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Author Topic: Some old and new stuff from a new member.  (Read 126872 times)
Alexandre
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« on: December 09, 2012, 09:00:14 AM »

Hello gentlemen,

Marc R recently told me about this forum, and very kindly invited me to join, so here I am with some of my past project as a kind of first contact.  Smiley
I'm Alexandre, and have been very inspired, over the years, by Chuck and Marc work, even if I've almost zero knowledge about railroad modelling. I'm particularly interested in groundwork modelling and experimenting textures.
I'm also a great fan of Maschinen Krieger, SF3D/Ma.K franchise, and that's the kind of models I'm making when I'm not creating groundworks.

Here are some of my past projects. Some aren't finished, as I've unfortunately more fun and interest in the process than in the finished piece.
Hope you'll find this interesting and I'm really looking forward to know you more and share some experiments.

This is a 1/20 groundwork for a Maschinen Krieger suit :



This, a 1/35 scale Burma rainforest groundwork





Again some groundworks and various texture experiments :

















This is what I'm currently doing : Wood weathering experiment and a WIP scracthbuilt Japanese cherry tree, Sakura.



Cheers,
Alexandre.


« Last Edit: December 09, 2012, 02:28:35 PM by Alexandre » Logged
Mobilgas
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« Reply #1 on: December 09, 2012, 09:25:43 AM »

Alexandre,    Welcome to the Forum Grin  Looking forward to seeing more of your modeling.
« Last Edit: December 09, 2012, 12:47:01 PM by Mobilgas » Logged

Craig
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« Reply #2 on: December 09, 2012, 10:14:54 AM »


. Some aren't finished, as I've unfortunately more fun and interest in the process than the finished piece.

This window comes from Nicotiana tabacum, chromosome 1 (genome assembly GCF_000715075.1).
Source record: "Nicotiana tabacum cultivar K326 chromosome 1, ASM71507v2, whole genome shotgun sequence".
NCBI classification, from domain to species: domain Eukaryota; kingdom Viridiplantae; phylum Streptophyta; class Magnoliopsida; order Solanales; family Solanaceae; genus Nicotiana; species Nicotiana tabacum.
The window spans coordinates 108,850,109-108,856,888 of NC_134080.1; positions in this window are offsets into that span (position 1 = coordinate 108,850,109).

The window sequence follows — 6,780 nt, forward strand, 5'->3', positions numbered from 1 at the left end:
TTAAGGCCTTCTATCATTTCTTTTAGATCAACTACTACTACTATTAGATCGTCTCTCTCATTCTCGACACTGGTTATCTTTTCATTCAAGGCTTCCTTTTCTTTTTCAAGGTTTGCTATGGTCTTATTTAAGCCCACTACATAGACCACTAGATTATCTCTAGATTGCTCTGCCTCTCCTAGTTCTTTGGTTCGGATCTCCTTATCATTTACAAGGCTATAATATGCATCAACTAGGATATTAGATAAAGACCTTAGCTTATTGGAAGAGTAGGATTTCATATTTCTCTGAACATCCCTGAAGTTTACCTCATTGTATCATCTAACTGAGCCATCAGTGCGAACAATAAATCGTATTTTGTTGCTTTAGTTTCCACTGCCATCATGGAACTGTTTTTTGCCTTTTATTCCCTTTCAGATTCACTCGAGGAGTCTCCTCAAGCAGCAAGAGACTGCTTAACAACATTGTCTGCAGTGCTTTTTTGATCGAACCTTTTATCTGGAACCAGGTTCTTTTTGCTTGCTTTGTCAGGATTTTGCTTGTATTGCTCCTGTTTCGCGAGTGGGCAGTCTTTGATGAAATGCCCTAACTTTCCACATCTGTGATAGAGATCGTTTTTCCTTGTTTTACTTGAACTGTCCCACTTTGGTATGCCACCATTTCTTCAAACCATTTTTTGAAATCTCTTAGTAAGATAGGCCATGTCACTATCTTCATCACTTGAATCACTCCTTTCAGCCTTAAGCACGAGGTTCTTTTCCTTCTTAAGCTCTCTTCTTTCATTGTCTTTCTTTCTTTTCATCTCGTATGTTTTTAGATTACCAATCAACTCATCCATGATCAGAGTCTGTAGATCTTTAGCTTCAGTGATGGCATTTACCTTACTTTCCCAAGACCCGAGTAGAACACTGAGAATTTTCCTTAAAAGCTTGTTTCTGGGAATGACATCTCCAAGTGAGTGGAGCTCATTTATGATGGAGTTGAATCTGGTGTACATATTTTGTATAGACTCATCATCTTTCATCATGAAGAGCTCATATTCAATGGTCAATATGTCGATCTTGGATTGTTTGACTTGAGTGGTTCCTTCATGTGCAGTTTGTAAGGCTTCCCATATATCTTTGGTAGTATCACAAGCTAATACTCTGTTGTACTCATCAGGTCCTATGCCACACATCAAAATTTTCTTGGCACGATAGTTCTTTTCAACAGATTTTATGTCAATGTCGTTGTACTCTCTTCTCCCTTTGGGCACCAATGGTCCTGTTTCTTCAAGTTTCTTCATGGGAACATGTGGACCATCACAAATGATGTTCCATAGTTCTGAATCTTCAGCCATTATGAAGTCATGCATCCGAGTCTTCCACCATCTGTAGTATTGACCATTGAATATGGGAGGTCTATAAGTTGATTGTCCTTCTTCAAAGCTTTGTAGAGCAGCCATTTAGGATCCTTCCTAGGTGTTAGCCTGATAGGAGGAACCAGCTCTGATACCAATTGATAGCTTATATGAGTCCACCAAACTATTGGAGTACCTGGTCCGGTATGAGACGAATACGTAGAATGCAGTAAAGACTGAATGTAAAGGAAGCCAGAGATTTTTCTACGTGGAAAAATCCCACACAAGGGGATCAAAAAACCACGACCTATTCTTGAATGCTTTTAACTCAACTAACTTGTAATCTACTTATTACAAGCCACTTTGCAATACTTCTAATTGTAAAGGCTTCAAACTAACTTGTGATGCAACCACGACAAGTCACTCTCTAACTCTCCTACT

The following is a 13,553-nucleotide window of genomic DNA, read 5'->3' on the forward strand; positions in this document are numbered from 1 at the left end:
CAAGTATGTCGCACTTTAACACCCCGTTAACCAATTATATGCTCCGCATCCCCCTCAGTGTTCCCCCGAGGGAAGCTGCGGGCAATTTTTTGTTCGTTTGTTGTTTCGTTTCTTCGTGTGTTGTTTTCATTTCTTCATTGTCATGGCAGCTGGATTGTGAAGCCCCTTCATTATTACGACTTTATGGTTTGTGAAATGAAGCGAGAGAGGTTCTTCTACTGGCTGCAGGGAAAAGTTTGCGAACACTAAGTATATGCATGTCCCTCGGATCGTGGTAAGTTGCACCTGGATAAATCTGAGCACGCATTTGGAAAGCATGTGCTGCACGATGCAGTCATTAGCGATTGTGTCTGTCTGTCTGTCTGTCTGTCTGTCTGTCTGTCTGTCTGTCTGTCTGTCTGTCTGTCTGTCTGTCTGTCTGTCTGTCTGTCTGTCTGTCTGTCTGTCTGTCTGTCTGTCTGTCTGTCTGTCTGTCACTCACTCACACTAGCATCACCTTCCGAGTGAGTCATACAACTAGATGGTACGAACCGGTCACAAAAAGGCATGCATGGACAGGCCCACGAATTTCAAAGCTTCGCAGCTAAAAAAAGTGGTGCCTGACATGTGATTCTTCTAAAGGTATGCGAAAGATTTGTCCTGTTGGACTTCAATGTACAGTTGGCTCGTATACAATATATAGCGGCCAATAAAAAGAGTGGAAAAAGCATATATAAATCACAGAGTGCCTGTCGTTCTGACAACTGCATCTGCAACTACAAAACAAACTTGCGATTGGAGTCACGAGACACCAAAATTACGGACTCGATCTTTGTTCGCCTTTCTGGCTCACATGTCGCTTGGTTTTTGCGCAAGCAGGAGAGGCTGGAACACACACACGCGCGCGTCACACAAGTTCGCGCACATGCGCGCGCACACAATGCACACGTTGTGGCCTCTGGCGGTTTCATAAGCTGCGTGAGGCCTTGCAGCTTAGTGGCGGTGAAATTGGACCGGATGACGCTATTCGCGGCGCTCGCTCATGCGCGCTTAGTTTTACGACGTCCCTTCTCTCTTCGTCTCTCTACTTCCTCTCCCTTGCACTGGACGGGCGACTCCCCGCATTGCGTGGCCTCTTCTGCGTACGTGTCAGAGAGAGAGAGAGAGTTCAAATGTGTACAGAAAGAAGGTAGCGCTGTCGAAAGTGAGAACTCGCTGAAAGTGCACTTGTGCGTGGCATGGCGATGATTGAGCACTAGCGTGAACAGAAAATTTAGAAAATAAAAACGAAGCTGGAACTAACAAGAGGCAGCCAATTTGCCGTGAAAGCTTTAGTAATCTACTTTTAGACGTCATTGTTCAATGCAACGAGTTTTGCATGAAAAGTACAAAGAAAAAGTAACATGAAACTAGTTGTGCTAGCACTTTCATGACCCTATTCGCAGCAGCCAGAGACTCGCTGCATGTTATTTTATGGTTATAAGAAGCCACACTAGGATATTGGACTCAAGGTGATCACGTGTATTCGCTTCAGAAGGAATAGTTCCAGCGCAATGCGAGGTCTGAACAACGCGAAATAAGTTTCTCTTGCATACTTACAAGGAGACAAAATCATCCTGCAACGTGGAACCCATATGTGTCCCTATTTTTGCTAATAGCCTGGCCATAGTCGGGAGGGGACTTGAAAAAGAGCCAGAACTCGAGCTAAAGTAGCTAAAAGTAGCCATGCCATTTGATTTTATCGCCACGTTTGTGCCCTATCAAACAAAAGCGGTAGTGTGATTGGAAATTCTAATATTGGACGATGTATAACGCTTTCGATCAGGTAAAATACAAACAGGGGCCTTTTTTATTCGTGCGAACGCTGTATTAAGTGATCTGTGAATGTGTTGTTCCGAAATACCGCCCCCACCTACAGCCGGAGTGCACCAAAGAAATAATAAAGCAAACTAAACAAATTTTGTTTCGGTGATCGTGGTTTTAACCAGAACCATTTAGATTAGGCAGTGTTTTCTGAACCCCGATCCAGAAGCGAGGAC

Welcome Alexandre, I have seen and been an admirer or your work, from the above comment you will feel right at home here ........ And there is at least me, if not more who have little or no knowledge of railways.

The only problem I now have , is that seeing your groundwork , I am going to embarrass myself later on with a posting I have to make
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Gordon
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« Reply #3 on: December 09, 2012, 12:01:22 PM »

Welcome!
Your work is very inspirational.
I hope to see some completed scenes one day.
Marty
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marc_reusser
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« Reply #4 on: December 09, 2012, 04:31:35 PM »

Welcome Alexndre,

Great to have you here. Nice way to create an inferiority complex for me, by showing thise groundwork pieces. I too like Gordon have for a long time admired your work, and am glad to have you participating here.

Between the other groundwork, and the not finishing, afficionados here,  I think you fill fit in quite nicely.

Marc

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« Reply #5 on: December 10, 2012, 12:08:06 AM »

Here are some of my past projects. Some aren't finished, as I've unfortunately more fun and interest in the process than in the finished piece.

Then you will fit in just fine here, as there are several who fall into that category!   Smiley

Very nice work. I like the mud effects. Great weathering on those shutters, too.
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finescalerr
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« Reply #6 on: December 10, 2012, 02:54:45 AM »

Satisfactory. Welcome to the forum. I look forward to more of your work. -- Russ
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Chuck Doan
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« Reply #7 on: December 10, 2012, 08:57:00 AM »

Welcome ! Beautiful work! I will enjoy seeing more.
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http://public.fotki.com/ChuckDoan/model_projects/
Alexandre
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« Reply #8 on: December 11, 2012, 03:49:11 AM »

Thank you very much for making me feel very welcomed.
I already spent great times browsing incredible threads with very useful and entertaining comments.

I've spent some hours at the bench yesterday and came up with this.
This is 8cmx8cm (3.14inches).
It's better than all my previous raw bare wood attempts but still far from perfect.
And seeing Chuck last update make me reconsidering every piece of modelling of mine... Smiley
In a very good way of course, the way of improvement.  Wink

This have a quite "cartoonesque" look, do you feel it too? That's for a 1/20 Sci-Fi project including a child's hut, so with a bit of work it may be "good enough".